While the Missionaries were fully occupied in the first part of 1820 with the missions to the cities of Marseille and Aix en Provence, Henri Tempier and his community were ministering at the Sanctuary of Notre Dame du Laus. The numbers of pilgrims were increasing – no doubt attracted by the young and energetic community of Missionaries.
The Mission house in Aix was also filling up. There were several lay students living in the house, and Eugene felt that the time had come to move the novices to a quieter place for their formation. Hence he accompanied them to Laus, where Henri Tempier would look after their formation.
Exhausted from the non-stop work of the missions and of the pastoral and administrative activities at the house, he was able to take a break in the beautiful situation of Laus, surrounded by mountains. Here he joined the Missionaries in their religious life, prayers and ministry of preaching and confession for the pilgrims. He wrote to his mother:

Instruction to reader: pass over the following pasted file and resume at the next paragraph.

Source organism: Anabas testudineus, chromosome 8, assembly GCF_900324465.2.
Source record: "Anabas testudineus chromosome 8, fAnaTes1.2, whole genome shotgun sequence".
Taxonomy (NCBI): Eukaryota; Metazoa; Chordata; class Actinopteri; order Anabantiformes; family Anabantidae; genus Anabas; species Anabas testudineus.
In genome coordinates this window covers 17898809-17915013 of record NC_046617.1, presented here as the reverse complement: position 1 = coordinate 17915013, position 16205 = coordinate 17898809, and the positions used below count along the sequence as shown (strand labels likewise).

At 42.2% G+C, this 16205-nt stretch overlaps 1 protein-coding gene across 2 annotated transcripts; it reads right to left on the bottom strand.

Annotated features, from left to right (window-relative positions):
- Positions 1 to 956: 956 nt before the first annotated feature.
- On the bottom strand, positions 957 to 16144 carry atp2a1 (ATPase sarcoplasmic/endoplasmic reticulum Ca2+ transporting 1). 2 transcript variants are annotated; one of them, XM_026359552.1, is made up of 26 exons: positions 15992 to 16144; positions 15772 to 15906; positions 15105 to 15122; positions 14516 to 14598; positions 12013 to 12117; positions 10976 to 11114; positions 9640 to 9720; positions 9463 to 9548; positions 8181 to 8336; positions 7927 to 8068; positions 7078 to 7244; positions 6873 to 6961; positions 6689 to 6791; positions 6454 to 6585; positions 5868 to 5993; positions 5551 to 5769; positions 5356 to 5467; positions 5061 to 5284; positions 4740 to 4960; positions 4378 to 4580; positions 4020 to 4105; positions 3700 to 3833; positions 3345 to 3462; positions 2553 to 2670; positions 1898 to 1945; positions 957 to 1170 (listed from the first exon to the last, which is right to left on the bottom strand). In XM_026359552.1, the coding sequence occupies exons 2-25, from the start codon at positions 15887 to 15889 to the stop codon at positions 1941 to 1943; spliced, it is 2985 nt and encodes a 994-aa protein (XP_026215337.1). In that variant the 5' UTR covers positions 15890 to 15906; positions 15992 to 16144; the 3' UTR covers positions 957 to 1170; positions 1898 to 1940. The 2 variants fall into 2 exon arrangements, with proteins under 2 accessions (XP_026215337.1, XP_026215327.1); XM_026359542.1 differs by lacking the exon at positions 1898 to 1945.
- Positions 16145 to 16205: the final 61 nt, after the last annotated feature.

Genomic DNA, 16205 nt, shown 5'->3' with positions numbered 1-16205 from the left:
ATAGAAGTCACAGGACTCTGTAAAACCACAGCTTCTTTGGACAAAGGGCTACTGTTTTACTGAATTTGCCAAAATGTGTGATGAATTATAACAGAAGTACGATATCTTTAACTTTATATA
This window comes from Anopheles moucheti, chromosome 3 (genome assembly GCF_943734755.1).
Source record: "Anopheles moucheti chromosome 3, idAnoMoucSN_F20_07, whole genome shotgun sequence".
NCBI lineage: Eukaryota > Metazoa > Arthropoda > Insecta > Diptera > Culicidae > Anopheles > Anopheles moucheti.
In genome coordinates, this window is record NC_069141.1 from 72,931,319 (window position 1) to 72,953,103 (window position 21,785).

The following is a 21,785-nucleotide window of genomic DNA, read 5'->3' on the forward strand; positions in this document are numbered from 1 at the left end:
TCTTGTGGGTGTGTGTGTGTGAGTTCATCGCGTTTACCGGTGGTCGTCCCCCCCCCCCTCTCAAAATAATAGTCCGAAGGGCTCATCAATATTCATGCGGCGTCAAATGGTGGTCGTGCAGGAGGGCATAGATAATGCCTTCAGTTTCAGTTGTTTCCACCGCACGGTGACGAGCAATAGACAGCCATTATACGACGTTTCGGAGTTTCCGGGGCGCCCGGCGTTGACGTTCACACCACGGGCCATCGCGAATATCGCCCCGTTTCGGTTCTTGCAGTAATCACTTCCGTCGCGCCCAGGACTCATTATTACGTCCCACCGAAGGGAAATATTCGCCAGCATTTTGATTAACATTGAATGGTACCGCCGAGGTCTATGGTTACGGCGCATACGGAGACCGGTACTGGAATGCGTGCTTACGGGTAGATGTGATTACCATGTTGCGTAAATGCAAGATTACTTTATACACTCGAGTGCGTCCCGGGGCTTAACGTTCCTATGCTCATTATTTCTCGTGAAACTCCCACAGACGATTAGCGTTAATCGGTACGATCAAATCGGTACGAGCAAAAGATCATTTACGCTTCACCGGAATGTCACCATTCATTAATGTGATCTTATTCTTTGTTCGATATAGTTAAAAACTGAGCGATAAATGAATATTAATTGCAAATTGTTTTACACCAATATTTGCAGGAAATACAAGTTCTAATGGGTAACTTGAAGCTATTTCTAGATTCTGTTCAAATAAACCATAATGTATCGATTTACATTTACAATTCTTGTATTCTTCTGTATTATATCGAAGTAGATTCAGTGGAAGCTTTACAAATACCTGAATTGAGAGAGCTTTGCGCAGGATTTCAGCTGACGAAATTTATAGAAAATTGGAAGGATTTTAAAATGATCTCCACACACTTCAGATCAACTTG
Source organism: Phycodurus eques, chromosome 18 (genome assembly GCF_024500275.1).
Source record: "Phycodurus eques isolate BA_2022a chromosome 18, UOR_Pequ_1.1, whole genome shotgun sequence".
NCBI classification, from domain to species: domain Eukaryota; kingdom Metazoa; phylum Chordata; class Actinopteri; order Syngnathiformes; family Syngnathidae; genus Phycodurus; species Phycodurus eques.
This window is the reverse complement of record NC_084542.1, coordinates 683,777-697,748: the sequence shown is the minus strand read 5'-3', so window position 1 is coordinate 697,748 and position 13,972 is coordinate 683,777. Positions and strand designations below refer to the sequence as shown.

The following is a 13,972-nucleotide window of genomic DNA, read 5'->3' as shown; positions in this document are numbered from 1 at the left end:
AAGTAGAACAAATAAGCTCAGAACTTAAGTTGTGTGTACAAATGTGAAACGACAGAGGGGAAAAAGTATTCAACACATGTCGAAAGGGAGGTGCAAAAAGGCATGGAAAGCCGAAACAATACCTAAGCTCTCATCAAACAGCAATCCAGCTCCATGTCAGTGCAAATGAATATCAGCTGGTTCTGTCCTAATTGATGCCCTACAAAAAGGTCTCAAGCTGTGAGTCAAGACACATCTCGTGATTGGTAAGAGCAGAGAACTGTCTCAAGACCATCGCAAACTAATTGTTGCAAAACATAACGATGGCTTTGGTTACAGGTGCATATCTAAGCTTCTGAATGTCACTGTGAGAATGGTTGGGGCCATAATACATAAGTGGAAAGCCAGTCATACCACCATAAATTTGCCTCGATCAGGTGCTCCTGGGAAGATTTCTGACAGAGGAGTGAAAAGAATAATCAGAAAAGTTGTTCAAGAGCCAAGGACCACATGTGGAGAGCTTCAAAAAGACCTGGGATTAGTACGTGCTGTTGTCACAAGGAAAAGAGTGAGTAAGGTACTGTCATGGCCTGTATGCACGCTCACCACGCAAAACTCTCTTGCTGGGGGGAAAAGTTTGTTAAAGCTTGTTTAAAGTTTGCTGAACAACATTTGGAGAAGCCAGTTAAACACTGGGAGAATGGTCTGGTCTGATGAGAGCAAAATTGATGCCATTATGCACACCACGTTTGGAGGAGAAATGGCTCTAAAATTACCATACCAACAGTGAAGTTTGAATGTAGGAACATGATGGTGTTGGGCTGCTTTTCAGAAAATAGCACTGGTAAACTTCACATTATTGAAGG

Dear mother, if everyone who is dear to me were here, I would be quite glad never to leave, so delightful is my stay. You would have to be here to grasp that… The life I am leading is so peaceful and I taste its charms so strongly that I cannot think without a feeling of aversion that I must soon leave it.
More than the beautiful scenery and the community life, he was captivated by the example of the faith of the pilgrims. The people being evangelized were the ones who evangelized the Missionaries by the quality of their faith:
Separated from the whole world, we see in this solitude only fervent Christians concerned only with their salvation and because of their example one is not tempted to be involved in anything else.
Letter to his mother, 29 June 1820, O.W. XIII n 29
We find this attitude in our Rule of Life today:
We will let our lives be enriched by the poor and the marginalized as we work with them, for they can make us hear in new ways the Gospel we proclaim.
CC&RR Rule 8a
In the midst of forgiving comes a celebration: we see the beauty of people who quite often are considered marginal by society. With forgiveness and celebration, community [fellowship] becomes the place where we call forth the gifts of other people, lift them up, and say, “You are the beloved daughter and the beloved son.” Henri J. M. Nouwen